Readers downstream of Rigzone have paid considerable attention to last week’s articles focusing on signs of improving fortunes for players in the global crude oil and LNG markets. However, readers have also shown interest in another recent article detailing a place that appears to want less of a major energy product. Read on for more details.
The great comeback of American LNG
Like others in the US oil and gas industry, LNG exporters have had to contend with low prices and weak demand this year. However, as this article by Rigzone contributor Jude Clemente points out, the market for LNG from US export terminals has improved. In fact, he observes that demand has entered record territory in recent weeks. While there has been an increase in traditional Asian demand centers, Clemente also discusses how American producers and shippers can make further inroads into the European market.
San Francisco imposes natural gas ban
California has long been the source of remarkable public policy ideas, and readers downstream of Rigzone have taken note of recent actions taken by the San Francisco Supervisory Board. Specifically, the council passed an ordinance banning the use of natural gas in new buildings from June 2021, according to this Bloomberg article. A sponsor of the ordinance quoted in the news argues that the ban covers “major risks to health and safety” and contributes to the fight against greenhouse gas emissions. The news agency also notes that the utility PG&E Corp., which supplies San Francisco with natural gas and electricity, supports the measure. It does not, however, mention the challenges that California has faced in maintaining a stable power supply.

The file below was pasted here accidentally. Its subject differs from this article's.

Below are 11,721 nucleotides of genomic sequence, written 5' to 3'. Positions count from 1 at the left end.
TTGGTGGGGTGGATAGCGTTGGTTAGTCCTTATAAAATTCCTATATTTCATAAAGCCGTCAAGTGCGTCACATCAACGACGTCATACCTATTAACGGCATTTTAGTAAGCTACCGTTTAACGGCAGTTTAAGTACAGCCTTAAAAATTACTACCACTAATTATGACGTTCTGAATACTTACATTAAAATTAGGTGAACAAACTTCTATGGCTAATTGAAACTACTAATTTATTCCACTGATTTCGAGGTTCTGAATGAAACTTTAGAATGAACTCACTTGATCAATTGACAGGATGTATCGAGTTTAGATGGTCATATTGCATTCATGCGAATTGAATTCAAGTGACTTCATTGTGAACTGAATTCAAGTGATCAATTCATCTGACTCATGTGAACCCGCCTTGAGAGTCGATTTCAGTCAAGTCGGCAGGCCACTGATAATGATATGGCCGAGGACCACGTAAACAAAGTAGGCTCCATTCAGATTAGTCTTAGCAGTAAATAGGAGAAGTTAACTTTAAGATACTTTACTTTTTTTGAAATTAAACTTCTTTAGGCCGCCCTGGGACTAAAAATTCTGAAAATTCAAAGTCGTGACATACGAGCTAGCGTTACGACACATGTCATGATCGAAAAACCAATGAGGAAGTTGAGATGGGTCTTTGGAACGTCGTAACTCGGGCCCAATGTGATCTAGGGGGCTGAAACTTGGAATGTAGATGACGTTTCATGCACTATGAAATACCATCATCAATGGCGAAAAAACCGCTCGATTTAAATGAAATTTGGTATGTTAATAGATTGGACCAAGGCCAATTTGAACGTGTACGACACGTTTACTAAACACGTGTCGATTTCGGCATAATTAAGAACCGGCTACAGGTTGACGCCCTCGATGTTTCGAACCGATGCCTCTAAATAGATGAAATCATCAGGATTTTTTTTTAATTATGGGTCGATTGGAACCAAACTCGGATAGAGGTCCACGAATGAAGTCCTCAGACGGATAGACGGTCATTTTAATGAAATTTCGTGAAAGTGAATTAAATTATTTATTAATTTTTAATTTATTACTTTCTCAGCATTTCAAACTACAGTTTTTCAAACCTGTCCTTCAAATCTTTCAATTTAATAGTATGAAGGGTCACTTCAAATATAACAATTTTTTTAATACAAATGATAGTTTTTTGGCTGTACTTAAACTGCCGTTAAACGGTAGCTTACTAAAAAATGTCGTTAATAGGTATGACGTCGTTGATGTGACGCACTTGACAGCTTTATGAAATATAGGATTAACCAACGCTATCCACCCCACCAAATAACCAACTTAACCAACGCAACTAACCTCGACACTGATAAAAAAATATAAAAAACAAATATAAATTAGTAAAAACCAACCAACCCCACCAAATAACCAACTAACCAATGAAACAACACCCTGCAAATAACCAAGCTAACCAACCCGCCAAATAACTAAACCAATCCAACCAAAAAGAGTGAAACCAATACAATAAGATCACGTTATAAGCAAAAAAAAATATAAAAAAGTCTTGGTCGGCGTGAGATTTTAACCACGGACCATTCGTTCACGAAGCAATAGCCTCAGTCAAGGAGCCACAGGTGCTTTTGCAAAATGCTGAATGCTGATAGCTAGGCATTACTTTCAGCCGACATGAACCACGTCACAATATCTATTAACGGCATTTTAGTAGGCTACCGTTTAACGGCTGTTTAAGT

The ongoing oil auction war between Asian refiners
Thanks to growing demand from refiners and traders in countries like China, India and South Korea, physical crude oil shipments are commanding higher prices, according to this Bloomberg article. The press service pointed out that a bidding war is underway for crude supplies from Russia, the United States and the Middle East. He attributes the stronger market conditions to factors such as the easing of Chinese import quotas, below-normal supplies from OPEC producers and a rebound in oil consumption in India.
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